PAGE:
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up to and including 29 April 2018

XL Art: Large-Format Works Since the 1950s

While selecting the works for ‘The Collection as Time Machine’ in the museum’s old wing, guest curator Carel Blotkamp sadly had to omit several of his favourite works: the Rothko painting only just fitted through the doors, other paintings were simply too big. For this reason,he has created a supplementary exhibition,‘XL Art’, with more than sixty large works from the museum’s collection.

Featured works include ‘Driftwood Circle’ by Richard Long, ‘Notung’ by Anselm Kiefer and ‘D'red Dwarf, B'lack Hole’ by Jim Shaw. By contrast, the Bodon wing offers ample space for these large artworks and will provide the backdrop from February 2018 for the XL exhibition.

A Tight Fit

Paintings that take up an entire wall, sculptures and installations that fill whole galleries: today extremely large artworks are quite normal. But in in 1935, when Museum Boijmans Van Beuningen opened, such large artworks were rare and so the design of the building did not take them into account. In the 1970s, the museum constructed the Bodon wing to create more space for exhibitions and the growing collection. This space is perfect for the more than sixty large works XL Art.

The works in XL Art: Large-Format Works Since the 1950s are arranged more or less chronologically in keeping with the set-up of the post-war art in the display The Collection as Time Machine. Guest curator Carel Blotkamp: ‘In curating the collections displays, I sadly had to exclude certain works simply because they would not pass through the doors. The beautiful Rothko only just fitted. I am very pleased with this exhibition as a temporary supplement to the collections displays.’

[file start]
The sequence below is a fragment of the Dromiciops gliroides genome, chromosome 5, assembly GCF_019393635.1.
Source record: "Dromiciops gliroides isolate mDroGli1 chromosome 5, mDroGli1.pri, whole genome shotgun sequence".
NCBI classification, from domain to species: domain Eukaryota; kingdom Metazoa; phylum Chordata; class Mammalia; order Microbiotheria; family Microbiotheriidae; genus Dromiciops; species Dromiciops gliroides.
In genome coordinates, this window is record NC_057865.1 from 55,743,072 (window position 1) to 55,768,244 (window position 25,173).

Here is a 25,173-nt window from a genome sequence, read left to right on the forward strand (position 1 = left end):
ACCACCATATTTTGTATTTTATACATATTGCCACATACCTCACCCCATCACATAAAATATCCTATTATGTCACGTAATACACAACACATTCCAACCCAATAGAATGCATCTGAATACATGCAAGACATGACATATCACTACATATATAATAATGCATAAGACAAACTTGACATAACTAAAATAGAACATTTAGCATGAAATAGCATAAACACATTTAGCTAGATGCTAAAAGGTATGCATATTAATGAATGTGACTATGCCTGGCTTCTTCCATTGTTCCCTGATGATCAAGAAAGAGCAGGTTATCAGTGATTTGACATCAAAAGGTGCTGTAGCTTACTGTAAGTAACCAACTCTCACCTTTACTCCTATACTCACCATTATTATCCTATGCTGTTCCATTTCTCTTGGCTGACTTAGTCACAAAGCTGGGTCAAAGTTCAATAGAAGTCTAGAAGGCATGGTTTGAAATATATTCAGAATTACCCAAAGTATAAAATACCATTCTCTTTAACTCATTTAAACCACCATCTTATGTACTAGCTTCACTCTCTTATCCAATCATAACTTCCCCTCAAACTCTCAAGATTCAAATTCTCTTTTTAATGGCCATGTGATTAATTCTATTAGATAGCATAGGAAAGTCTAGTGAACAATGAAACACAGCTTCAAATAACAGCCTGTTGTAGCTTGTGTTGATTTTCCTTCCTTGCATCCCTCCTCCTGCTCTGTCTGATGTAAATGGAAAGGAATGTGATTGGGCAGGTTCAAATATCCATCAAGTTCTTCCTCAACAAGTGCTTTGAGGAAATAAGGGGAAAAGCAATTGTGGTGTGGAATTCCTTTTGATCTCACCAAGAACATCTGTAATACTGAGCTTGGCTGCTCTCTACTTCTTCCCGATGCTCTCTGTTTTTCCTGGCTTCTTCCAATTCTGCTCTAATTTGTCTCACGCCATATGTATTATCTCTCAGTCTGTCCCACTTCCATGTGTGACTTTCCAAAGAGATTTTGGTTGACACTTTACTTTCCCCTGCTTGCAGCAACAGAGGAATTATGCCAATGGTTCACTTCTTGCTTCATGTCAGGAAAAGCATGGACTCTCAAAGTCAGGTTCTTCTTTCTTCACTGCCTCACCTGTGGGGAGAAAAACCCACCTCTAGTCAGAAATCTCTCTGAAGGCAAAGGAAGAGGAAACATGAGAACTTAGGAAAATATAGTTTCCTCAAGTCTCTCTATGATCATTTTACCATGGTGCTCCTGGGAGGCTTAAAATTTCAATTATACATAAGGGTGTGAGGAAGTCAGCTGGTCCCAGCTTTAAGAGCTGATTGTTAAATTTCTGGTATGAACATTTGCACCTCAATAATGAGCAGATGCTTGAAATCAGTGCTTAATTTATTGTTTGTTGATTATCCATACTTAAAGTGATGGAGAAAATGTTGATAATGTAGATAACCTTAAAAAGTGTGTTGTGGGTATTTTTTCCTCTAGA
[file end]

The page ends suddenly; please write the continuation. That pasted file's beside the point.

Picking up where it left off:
Video 'XL ART -Large Format Works Since the 1950s' More information

New John Körmeling acquisition 'The Square Car' now on show

The Square Car by John Körmeling (1951), recently purchased by Museum Boijmans Van Beuningen, is part of the exhibition. The Square Car (2010) is a large, four-wheeled, rectangular glass box. The work fits well within the museum’s ambitions to explore the boundaries between design and visual art. John Körmeling is an artist, architect and inventor. He first had the idea to create a highly simplified version of a traditional automobile in 1992. He made several different versions of the vehicle in the years that followed. The work acquired by the museum was made specially for the Dutch pavilion entitled Happy Street that Körmeling designed for Expo 2010 in Shanghai. The artwork has a minimalist form and is also a functioning vehicle.


The Square Car van Körmeling is not the only car on display in ‘XL Art’, which also includes Mercedes with 57mm Cannon by Atelier Van Lieshout and The Car by Marisol from the 1960s. The three cars have very different artistic identities. Marisol’s sculpture fits within the Pop art tradition and questions the social roles we play. Her car contrasts sharply with the macho, aggressive car by Atelier Van Lieshout, designed to protect Joep van Lieshout’s commune, and Körmeling’s car embodies the modernist design ideal of less is more.

Marisol, The Car
Marisol, The Car
Atelier Van Lieshout, Mercedes with 57mm canon
Atelier Van Lieshout, Mercedes with 57mm canon
John Körmeling, The Square Car
John Körmeling, The Square Car

Trees of Chewing Gum

The exhibition includes the work Cloth Jumping, A Monument for Muybridge by the Rotterdam-based artist Anna, who died at the young age of forty-five. The work features grey pieces of fabric attached to a washing line with pegs. The contours of the lower parts have been cut to correspond with a series of photographs of a jumping man taken by the famous 19th-century photographer Eadweard Muybridge. The exhibition also features Jim Shaw’s enormous painting D’red Dwarf, B’lack Hole. Shaw often uses old theatre backdrops for his paintings, which look like images from cheap comics or horror stories, such as this landscape with a pyramid-shaped temple and trees that resemble chewing gum.